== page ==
Wednesday, August 15, 2012

We Want Our Bodega

Something's coming to the corner of Mott and Houston.



The space used to be La Cocina corner deli, but it's been for rent for awhile now.

Its side has long been wrapped in a plasticky advertisement, hot pink and decorated with anorexic women shoppers (some without eyes). Symbols of the new Nolita, they clutch their bags and strike poses around the words YOUR STORE HERE.



It's an insulting sign and appropriately attracted neighborhood rage from the beginning.

"We want our bodega," said one writer in black Magic Marker. "No more yuppies in Nolita."



A bit more recently, another writer got more colorful, saying, "FUCK YOU BLOODSUCKERS WE WANT A BODEGA BACK" and "FUCK YOU HOPE IT BURNS DOWN BEFORE IT GOES BROKE."



Of course, no bodega will ever return to this corner. At least, not until the yunnipocalypse. Now the facade has been opened up and renovated in distressed metal and glass that looks a lot like its neighbor around the bend, fancy clothing boutique Jay Kos (they sell $6,500 cashmere sport coats). I guess it won't be a 7-11 either.


14 comments:

John M said...

Just when I'm about ready to give up, I see this kind of response and realize that the New York I always loved is not dead. It's just getting swamped by luxuriation and suburbanization--for the time being. Graffiti on.

Penelope said...

was this place called Boricua Grocery...or something close? I think I have an old picture of that place...too bad it's being replaced by some nonsensical business.

Ken Mac said...

please excuse this blatant self promotion: Empire Theater in Times Square, 1990. Thought you'd dig it:

http://greenwichvillagenydailyphoto.blogspot.com/2012/08/empire-theater-1990-42nd-street.html

Ed said...

Nolita is a hard to understand neighborhood. The very name is a real estate publicist fabrication, the place grew out of a mafia run neighboorhood. its one of the most over-gentrified places in Manhattan (and honestly, really it should be, given the location) and architecture), tons of tourists, but somehow they sort of keep it real. There is a mystery to unravel here, but if we get to find out I dont' think it will happen until all this is over.

Anonymous said...

interesting that your "old New York" consisted of bodega's rather than beautiful shops, restaurants, butchers,shoe makers, haberdasheries, cheese shops and many more wonderful places that made NYC what it was
im happy to see the end of Bodega's and the return to the way it really was

Brendan said...

Anonymous at 2:05, those things you mention are vanishing too, as Jeremiah has extensively documented.

Also, the city has always had and needed small convenience stores, whether or not they were called bodegas (and they have been called bodegas for a long time). New York wouldn't be New York without bodegas. Arguably they define its character more than any other single kind of business.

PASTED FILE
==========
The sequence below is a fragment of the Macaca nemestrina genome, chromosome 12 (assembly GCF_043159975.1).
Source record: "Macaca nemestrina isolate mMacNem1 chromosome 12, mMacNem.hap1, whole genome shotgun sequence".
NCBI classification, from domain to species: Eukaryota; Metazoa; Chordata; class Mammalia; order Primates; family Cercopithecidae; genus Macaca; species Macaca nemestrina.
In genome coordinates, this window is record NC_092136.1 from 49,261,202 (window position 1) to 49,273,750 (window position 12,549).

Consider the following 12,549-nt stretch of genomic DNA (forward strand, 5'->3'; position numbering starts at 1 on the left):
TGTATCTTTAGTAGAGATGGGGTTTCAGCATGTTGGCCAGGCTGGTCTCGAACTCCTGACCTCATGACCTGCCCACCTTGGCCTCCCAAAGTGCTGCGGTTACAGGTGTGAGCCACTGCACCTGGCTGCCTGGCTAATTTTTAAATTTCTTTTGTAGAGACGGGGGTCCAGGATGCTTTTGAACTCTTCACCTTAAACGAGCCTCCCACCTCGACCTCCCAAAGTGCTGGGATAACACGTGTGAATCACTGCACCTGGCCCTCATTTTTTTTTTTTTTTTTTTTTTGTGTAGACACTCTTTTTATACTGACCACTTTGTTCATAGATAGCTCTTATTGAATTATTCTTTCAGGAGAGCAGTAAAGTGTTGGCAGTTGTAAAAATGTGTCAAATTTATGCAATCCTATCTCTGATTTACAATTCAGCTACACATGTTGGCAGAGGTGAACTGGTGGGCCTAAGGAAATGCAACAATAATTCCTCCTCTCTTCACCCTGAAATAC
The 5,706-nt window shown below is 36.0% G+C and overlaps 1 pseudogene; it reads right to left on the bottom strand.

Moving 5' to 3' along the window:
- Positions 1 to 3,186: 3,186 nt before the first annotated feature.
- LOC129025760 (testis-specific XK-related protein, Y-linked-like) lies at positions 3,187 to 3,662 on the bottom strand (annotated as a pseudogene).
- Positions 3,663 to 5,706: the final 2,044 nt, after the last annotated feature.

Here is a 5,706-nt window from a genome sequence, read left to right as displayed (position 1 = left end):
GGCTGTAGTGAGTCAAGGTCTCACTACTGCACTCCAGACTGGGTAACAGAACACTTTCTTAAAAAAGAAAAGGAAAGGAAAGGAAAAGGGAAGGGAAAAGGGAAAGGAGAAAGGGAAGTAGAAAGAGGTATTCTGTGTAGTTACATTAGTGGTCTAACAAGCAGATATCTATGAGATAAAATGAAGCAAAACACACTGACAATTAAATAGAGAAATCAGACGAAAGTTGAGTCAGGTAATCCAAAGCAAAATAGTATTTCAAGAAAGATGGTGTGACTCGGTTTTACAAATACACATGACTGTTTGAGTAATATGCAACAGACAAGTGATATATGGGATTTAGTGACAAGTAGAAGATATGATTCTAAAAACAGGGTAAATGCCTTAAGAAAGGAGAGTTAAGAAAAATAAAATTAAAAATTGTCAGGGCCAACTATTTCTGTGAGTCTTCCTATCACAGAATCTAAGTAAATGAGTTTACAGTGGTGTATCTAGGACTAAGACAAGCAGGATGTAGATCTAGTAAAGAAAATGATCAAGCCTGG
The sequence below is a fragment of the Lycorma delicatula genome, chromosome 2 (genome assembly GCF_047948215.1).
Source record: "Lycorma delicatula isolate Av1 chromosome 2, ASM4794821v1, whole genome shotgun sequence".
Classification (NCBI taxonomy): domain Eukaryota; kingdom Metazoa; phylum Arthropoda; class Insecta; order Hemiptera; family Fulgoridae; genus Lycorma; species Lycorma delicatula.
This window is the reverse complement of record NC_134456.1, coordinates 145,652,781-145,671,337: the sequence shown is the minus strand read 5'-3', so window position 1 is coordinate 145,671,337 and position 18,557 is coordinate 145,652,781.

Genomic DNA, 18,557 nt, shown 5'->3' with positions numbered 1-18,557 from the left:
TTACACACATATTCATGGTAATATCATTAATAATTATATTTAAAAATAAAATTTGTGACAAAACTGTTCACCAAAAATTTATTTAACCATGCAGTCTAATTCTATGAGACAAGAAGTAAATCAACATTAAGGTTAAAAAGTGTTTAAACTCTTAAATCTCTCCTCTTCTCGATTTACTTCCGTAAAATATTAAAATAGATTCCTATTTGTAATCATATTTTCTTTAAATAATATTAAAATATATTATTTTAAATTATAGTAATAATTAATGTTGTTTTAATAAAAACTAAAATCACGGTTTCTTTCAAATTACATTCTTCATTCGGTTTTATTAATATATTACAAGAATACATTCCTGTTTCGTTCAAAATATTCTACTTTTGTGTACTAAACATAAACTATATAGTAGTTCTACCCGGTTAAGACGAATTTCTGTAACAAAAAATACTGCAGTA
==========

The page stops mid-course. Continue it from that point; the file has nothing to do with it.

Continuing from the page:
laura said...

anon: the shoe makers, butchers etc ARE vanishing. that is the topic of most of he posts. & beautiful restaurants vanish too, all this is mentioned. yes & bodegas. 7/11s, banks are not what it was. pretentious luxury was not what is was. i myself dont mind luxury & beauty. but so much of what we see now is mall like. thats the problem. also we need high end cheese & affordable cheese. & laundries.

Anonymous said...

I think laura and Brendan are the same person. Same ignorant and offensive comments most of the time.

Anonymous said...

i would also like to add that these bodegas and similar type stores are so happy to sell fried food genetically modified food and other foods that 50 years ago were not around i am happy to see them go and hope more close. Its not a "hipster" or "yuppie" thing the re introduction to real food and farm food its YOUR OLD NEW YORK in fact!!!!!!!!!

laura said...

anon i know many places where there are wall to wall malls. go there, youll like it. you dont like this blog we know that.

Anonymous said...

If you can afford to live near Mott and Houston, do you think people care if you have a bodega or not?

If you can afford to live near Mott and Houston, you can afford to get in a taxi and go to your precious Whole Foods for organic and vegan products.

If you don't like New York the way it is today, than go to another city and find new complaints.

None of your opinions or blogs will change the city to old New York since no one wants an Old New York.

Urban Infidel said...

Interesting blog. I'm also a native of this city who laments the vanishing NYC we love. I just want to say that growing up in Spanish Harlem in the 60s and 70's we never called it a 'bodega.' It was just called a store. It wasn't until I moved to Williamsburg in 1985 that I noticed that the few artists that were living on the Southside at the time, who were all transplants called it a 'bodega.'

Just my two cents on the subject of bodegas.

Anonymous said...

I agree with Anon@aug16, fuck bodegas. They're all fronts for something more profitable, and I'm sure the decision to "cash out" the bodega came directly from the skeez who owned the bodega itself.

Anonymous said...

Most bodegas were able to open when the power went out downtown. Chains were closed because not only if power outage, also because the workers were not local and has to commute from the outer boroughs. Keep driking your hurricane chain juice, chain and corporate lovers.